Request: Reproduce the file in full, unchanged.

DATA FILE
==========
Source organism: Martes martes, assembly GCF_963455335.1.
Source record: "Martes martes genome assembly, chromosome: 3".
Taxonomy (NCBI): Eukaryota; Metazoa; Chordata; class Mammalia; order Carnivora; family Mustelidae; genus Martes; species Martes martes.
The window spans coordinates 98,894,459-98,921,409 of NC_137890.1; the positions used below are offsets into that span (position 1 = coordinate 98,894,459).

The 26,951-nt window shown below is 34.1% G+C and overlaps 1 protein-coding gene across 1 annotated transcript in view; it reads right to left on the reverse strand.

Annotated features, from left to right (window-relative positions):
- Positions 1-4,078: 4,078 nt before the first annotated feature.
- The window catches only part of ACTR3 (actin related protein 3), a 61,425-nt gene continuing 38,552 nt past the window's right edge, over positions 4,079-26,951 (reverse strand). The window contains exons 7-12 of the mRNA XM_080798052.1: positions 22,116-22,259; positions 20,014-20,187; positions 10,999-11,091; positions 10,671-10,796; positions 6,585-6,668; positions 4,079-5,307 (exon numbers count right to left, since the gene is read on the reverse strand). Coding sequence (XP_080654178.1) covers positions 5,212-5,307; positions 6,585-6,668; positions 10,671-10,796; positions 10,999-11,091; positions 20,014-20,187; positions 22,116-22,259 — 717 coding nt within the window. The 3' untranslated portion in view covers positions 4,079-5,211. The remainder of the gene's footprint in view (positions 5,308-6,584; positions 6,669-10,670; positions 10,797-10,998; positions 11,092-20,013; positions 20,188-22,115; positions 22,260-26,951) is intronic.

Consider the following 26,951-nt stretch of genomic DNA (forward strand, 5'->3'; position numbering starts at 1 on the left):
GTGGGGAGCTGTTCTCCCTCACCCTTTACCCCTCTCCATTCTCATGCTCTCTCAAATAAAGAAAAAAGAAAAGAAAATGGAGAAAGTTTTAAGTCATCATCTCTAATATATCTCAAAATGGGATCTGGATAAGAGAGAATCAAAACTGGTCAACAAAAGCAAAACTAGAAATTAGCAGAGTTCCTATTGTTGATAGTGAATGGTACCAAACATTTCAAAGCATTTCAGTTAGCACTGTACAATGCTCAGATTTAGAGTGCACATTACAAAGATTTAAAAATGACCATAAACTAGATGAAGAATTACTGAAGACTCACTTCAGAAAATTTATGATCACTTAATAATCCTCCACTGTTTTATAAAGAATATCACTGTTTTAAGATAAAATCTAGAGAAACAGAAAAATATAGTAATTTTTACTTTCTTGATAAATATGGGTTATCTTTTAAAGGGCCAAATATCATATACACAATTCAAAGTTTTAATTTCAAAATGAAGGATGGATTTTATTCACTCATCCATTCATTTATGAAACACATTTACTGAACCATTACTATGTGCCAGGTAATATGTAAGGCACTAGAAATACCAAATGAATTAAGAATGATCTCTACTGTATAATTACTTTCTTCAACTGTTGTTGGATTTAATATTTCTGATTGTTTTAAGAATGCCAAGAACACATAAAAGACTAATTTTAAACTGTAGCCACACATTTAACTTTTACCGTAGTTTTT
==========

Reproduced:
Source organism: Martes martes, assembly GCF_963455335.1.
Source record: "Martes martes genome assembly, chromosome: 3".
Taxonomy (NCBI): Eukaryota; Metazoa; Chordata; class Mammalia; order Carnivora; family Mustelidae; genus Martes; species Martes martes.
The window spans coordinates 98,894,459-98,921,409 of NC_137890.1; the positions used below are offsets into that span (position 1 = coordinate 98,894,459).

The 26,951-nt window shown below is 34.1% G+C and overlaps 1 protein-coding gene across 1 annotated transcript in view; it reads right to left on the reverse strand.

Annotated features, from left to right (window-relative positions):
- Positions 1-4,078: 4,078 nt before the first annotated feature.
- The window catches only part of ACTR3 (actin related protein 3), a 61,425-nt gene continuing 38,552 nt past the window's right edge, over positions 4,079-26,951 (reverse strand). The window contains exons 7-12 of the mRNA XM_080798052.1: positions 22,116-22,259; positions 20,014-20,187; positions 10,999-11,091; positions 10,671-10,796; positions 6,585-6,668; positions 4,079-5,307 (exon numbers count right to left, since the gene is read on the reverse strand). Coding sequence (XP_080654178.1) covers positions 5,212-5,307; positions 6,585-6,668; positions 10,671-10,796; positions 10,999-11,091; positions 20,014-20,187; positions 22,116-22,259 — 717 coding nt within the window. The 3' untranslated portion in view covers positions 4,079-5,211. The remainder of the gene's footprint in view (positions 5,308-6,584; positions 6,669-10,670; positions 10,797-10,998; positions 11,092-20,013; positions 20,188-22,115; positions 22,260-26,951) is intronic.

Consider the following 26,951-nt stretch of genomic DNA (forward strand, 5'->3'; position numbering starts at 1 on the left):
GTGGGGAGCTGTTCTCCCTCACCCTTTACCCCTCTCCATTCTCATGCTCTCTCAAATAAAGAAAAAAGAAAAGAAAATGGAGAAAGTTTTAAGTCATCATCTCTAATATATCTCAAAATGGGATCTGGATAAGAGAGAATCAAAACTGGTCAACAAAAGCAAAACTAGAAATTAGCAGAGTTCCTATTGTTGATAGTGAATGGTACCAAACATTTCAAAGCATTTCAGTTAGCACTGTACAATGCTCAGATTTAGAGTGCACATTACAAAGATTTAAAAATGACCATAAACTAGATGAAGAATTACTGAAGACTCACTTCAGAAAATTTATGATCACTTAATAATCCTCCACTGTTTTATAAAGAATATCACTGTTTTAAGATAAAATCTAGAGAAACAGAAAAATATAGTAATTTTTACTTTCTTGATAAATATGGGTTATCTTTTAAAGGGCCAAATATCATATACACAATTCAAAGTTTTAATTTCAAAATGAAGGATGGATTTTATTCACTCATCCATTCATTTATGAAACACATTTACTGAACCATTACTATGTGCCAGGTAATATGTAAGGCACTAGAAATACCAAATGAATTAAGAATGATCTCTACTGTATAATTACTTTCTTCAACTGTTGTTGGATTTAATATTTCTGATTGTTTTAAGAATGCCAAGAACACATAAAAGACTAATTTTAAACTGTAGCCACACATTTAACTTTTACCGTAGTTTTT